In recent months, we’ve announced a new solution for broadcasters: Skype TX. Initially created to inspire and enable even more media moments, the hardware/software solution has since been used to develop new, never-been-done-before concepts for live, video-on-demand, and other digital content.
Last week, we caught up with two team members who’ve been involved from the get-go: Matt Jordan (Senior Technical Account Manager for Broadcast & Film) and Simon Lucas (Principle PM Manager). Alongside topics such as the overarching process, we touched on the public’s unforeseen reaction to the product, and perhaps most exciting—what’s in store for the future of Skype.
How did it all start?
Matt: Skype in Media is a team that’s been around since 2007. We’ve been helping broadcast media partners in television, radio, film—and increasingly online—use Skype, in whatever manner they see fit. They can use Skype on their PC, on an android, or Skype on an Xbox. Our goal is to make sure that whatever way they’re using Skype, we help them look and sound good doing so.
Simon: Skype TX was born out of this need to give broadcasters the best possible Skype experience. Previously, they have used Skype as a means to interact with their viewers and create content. But until Skype TX came along, there was no easy way to manage this and integrate Skype into the broadcast workflows.
Matt: This hardware/software solution is basically a PC that is rack mounted and runs Skype at its core. So it can still talk to any Skype user, on any device, anywhere around the globe, but the Skype TX solution is optimized to take that call into broadcast and media integration. What that means is, we’ve taken out chat notifications and pop-ups in Skype TX. So, when you’re on air, you only have the audio and the video, you don’t have some of the other normal features from Skype.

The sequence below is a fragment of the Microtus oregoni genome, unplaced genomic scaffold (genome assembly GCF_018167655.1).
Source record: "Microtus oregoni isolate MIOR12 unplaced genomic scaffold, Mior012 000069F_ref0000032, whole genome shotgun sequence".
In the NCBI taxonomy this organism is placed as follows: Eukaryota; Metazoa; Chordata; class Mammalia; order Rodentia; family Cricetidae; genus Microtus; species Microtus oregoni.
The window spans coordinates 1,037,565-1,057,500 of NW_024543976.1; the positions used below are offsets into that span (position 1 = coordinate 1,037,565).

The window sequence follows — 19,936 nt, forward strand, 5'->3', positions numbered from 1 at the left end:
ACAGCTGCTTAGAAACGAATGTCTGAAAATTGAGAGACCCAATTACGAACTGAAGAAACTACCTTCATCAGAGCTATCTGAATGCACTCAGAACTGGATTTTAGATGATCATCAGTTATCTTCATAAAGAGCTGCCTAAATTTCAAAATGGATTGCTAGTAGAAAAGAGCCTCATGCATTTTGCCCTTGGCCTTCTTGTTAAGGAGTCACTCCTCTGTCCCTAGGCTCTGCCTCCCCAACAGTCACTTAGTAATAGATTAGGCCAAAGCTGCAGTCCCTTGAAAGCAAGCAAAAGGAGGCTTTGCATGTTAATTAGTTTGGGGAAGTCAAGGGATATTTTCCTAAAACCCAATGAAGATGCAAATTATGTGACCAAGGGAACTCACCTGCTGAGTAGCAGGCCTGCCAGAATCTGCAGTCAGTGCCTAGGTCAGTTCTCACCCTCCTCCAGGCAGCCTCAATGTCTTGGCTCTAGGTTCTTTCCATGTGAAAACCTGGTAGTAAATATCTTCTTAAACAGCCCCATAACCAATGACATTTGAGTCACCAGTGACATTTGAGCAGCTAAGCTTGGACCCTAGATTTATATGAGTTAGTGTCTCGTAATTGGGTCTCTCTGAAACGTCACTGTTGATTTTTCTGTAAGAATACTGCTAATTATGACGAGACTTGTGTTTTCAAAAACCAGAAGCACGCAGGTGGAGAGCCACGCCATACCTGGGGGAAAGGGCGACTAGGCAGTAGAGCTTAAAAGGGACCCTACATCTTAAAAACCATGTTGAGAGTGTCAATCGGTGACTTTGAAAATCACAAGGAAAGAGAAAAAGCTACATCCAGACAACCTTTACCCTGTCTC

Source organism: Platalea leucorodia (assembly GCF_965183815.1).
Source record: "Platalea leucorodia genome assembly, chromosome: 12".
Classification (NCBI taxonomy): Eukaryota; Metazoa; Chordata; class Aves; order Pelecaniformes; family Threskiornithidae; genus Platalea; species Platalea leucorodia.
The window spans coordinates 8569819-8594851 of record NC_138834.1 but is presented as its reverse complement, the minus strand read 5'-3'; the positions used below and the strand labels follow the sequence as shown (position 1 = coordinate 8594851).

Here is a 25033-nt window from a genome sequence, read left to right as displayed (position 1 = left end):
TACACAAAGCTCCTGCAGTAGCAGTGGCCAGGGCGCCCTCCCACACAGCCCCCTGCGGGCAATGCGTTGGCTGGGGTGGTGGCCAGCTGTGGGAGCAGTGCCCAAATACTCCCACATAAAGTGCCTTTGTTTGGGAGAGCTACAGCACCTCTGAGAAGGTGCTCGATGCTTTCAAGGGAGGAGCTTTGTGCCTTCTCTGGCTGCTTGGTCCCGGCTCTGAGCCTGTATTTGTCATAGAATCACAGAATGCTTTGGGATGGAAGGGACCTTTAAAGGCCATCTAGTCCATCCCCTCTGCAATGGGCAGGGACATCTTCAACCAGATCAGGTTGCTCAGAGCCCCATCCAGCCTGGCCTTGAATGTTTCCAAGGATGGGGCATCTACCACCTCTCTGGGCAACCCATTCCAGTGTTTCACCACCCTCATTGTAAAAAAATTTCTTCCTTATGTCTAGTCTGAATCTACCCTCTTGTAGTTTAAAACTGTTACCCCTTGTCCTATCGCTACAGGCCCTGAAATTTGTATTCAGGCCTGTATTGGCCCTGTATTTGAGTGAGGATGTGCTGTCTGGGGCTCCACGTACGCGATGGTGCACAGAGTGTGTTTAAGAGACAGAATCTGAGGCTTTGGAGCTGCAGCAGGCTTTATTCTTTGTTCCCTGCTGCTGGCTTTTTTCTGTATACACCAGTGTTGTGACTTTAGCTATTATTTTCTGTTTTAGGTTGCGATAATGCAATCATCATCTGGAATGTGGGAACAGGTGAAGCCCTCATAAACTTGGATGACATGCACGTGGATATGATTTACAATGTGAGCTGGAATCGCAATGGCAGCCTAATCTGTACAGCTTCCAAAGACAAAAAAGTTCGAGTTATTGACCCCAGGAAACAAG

How has the public responded?
Matt: Just this year, we announced that we have three amazing, new hardware partners: NewTek, Quicklink and Riedel, and they’re all selling Skype TX to broadcast and media partners. When we went to market with this, we were very surprised that people other than broadcast and media folks were interested. We’ve had enterprises, Fortune 500 organizations, as well as churches, universities, and telemedicine companies all interested in using this broadcast version of Skype.
It really is optimized for audio and video so you can take a Skype call with anyone and make it look and sound as good as possible, for those integrations via broadcast media, education, healthcare, or whatever your purposes may be. I think we were all very surprised with the amount of other verticals that became interested in using Skype TX.
Simon: Yeah, I always knew there was demand for such software. However, the reality of just how popular it is has even taken me by surprise. Now, as part of Microsoft, we have the opportunity to broaden our customer base beyond broadcast and media, and are finding an equal amount of enthusiasm in other areas such as enterprise and education.
Matt: I think that Skype has proved to be revolutionary in the way that we are able to create not only new content, but new formats. Skype is really changing what can be done in the world of broadcast media. Now, we can allow user-generated content from any of the 300 million Skype users, anywhere in the world, when they want to call in to the BBC or CNN at newsbreaks, or as they may be interviewed for a talk show. Using Skype TX to open up the ubiquity of Skype users to the broadcast and media realm is pretty groundbreaking.
Simon: For now, we’re focusing on making Skype TX as feature-rich as possible and on expanding our footprint globally. Ideally, we want it in every studio, worldwide, to enable broadcasters to produce the next generation of unmissable TV moments with Skype.
Are you using Skype TX in new, innovative ways? We’d love to hear how!